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Criticism of religion is a tender subject. Criticism of Islam in particular is especially so as is evidenced by the court battle threatening to take shape between the National Council of Canadian Muslims (NCCM), Prime Minister Stephen Harper and Jason MacDonald (spokesman for Prime Minister Harper). The NCCM filed a notice of libel in the Ontario Superior Court of Justice over remarks made by Jason MacDonald in dismissing their objection to the inclusion of Rabbi Daniel Korobkin of the Beth Avraham Yosef Synagogue in Toronto as part of the delegation that accompanied Prime Minister Harper on a visit to Israel in January 2014. MacDonald dismissed their objection stating “we will not take seriously criticism from an organization with documented ties to terrorist organization such as Hamas.” (as cited in CTV News) The NCCM objected to the inclusion of Rabbi Korobkin in the delegation accompanying Prime Minister Harper because he hosted speaking engagements featuring Robert Spencer and Pamela Geller, two noted critics of Islam, in September 2013. Continue reading

If a believer demands that I, as a nonbeliever, observe his taboos in the public domain, he is not asking for my respect, but for my submission. ― Flemming Rose

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Religion is part of the fabric of Canadian society; Canadians hold a plurality of beliefs. The most recent census data (from the 2001 census) show that Christianity remains the most widely held and practiced religion with Roman Catholics in the majority at 43.2 %. People of non-Christian faiths make up a very small percentage of the population: Muslims 2.0 %, Jewish 1.1 %, Hindus 1.0 %, Sikhs 0.9 %, Buddhist 1.0 %. Freedom of belief and conscience is enshrined in Canadian law; it is guaranteed in the Charter of Rights and Freedoms in section 2 Fundamental Freedoms. That said, it is important to note that religion is a matter of private conscience. Canada is a secular nation state. There is no state religion in Canada. Religious belief is something one chooses; no one is forcing you to adhere to a particular set of beliefs and the rules of any particular religious institution. Issues are arising in the present over the accommodation of religious folk in the secular, public realm of Canadian society. Continue reading

In the Universal Declaration of Human Rights (December 1948) in most solemn form, the dignity of a person is acknowledged to all human beings; and as a consequence there is proclaimed, as a fundamental right, the right of free movement in search for truth and in the attainment of moral good and of justice, and also the right to a dignified life. — Pope John XXIII, 1881-1963 Pacem in Terris, 1963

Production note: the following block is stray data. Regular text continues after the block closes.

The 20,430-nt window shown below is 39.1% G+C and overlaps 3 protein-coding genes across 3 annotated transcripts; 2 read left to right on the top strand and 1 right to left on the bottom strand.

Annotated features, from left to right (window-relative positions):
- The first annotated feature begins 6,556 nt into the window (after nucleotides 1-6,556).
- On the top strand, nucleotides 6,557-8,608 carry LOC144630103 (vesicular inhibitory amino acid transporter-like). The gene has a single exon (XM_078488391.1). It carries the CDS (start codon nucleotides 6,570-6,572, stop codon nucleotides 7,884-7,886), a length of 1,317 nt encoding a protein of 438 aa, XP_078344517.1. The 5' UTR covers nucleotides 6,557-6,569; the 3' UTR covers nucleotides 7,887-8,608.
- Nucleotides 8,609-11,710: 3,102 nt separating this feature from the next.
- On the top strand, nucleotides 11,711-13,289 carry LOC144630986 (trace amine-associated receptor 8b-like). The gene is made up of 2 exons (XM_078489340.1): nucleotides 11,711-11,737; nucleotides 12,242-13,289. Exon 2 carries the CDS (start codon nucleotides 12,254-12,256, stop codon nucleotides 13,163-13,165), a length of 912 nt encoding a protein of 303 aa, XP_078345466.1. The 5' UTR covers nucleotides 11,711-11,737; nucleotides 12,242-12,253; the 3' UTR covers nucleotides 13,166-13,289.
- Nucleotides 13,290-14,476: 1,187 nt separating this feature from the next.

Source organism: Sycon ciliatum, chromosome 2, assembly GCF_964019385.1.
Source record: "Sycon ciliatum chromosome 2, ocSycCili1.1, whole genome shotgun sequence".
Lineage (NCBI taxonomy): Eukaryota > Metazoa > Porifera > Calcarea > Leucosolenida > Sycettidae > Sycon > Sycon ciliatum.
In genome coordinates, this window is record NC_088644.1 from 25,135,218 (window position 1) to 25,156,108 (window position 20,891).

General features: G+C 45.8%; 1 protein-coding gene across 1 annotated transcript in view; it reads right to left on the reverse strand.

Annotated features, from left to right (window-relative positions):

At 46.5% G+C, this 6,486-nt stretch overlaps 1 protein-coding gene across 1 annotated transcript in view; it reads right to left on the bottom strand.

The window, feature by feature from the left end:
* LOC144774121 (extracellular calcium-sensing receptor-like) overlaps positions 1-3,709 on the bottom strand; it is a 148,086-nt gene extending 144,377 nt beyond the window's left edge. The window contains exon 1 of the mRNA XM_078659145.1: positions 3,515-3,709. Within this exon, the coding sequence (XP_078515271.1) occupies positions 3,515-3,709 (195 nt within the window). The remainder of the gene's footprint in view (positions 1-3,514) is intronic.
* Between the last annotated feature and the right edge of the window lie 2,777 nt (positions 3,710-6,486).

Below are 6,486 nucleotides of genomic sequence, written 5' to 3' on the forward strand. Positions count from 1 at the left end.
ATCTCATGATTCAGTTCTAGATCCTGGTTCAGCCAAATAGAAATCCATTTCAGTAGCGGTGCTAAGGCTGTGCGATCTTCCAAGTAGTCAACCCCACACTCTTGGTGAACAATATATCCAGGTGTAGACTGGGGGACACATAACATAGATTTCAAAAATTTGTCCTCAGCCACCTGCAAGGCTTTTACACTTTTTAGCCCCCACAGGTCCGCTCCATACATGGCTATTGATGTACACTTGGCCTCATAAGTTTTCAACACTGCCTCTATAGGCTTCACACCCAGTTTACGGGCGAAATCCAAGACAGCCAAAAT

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In essays published earlier on this blog the topic of religion in society, particularly the direction the Western world took in gradually establishing a clear separation of religion and state, relegating religion to the sphere of private conscience is discussed. The last remnants of Papal authority in temporal affairs ended with the signing of the Lateran Treaty between the Vatican and the Italian government in 1929. In the present, in the Western world, religious liberty is guaranteed in law and members of religious institutions are free to comment on moral and political issues just as anyone else. In the Islamic world, this distinction between religion and state never emerged, save for the Republic of Turkey which was founded as a secular state in 1923. The Ottoman Caliphate was abolished in 1924. The constitutional, civil and common law legal systems in effect across the Western world are rooted in the theory of natural rights, primarily as espoused by the men of the Enlightenment, such as John Locke and Thomas Paine. By contrast, across the Islamic world, the system of law, sharia, a religiously based moral and legal code applies. The differences in the legal systems and the place of religion in society between the Western world and the Islamic world are quite noticeable in comparing responses to the the Universal Declaration of Human Rights of 1948. Continue reading

“Dignity is not negotiable. Dignity is the honor of the family.” — Vartan Gregorian

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A good friend and hunting buddy of mine, Omer, is an observant Muslim whose family immigrated to Canada from Pakistan. Omer is an educated man as is the rest of his family. He is someone I have known several years and with whom I have enjoyed many in-depth discussions, learning about his faith and the culture in which he grew up before coming to Canada.  He tells me that family honour and shame are taken very seriously by some elements of Pakistani society. The phenomenon of honour killing is a reality for these elements of Pakistani society, particularly in the rural and tribal regions. Family honour is taken so seriously in this culture that if a family member (typically a girl or young woman) brings shame on the family the whole family suffers. They become untouchables; they are deemed unfit to associate with and most certainly are not welcome to marry into other families. The only way family honour can be restored in such a case is in killing the family member who brought the shame onto the family. This understanding of family honour is bound up in religion (Islam) and a culture in which men dominate. He certainly does not approve of this behaviour. He recognizes it as a problem that Pakistani society must address. Continue reading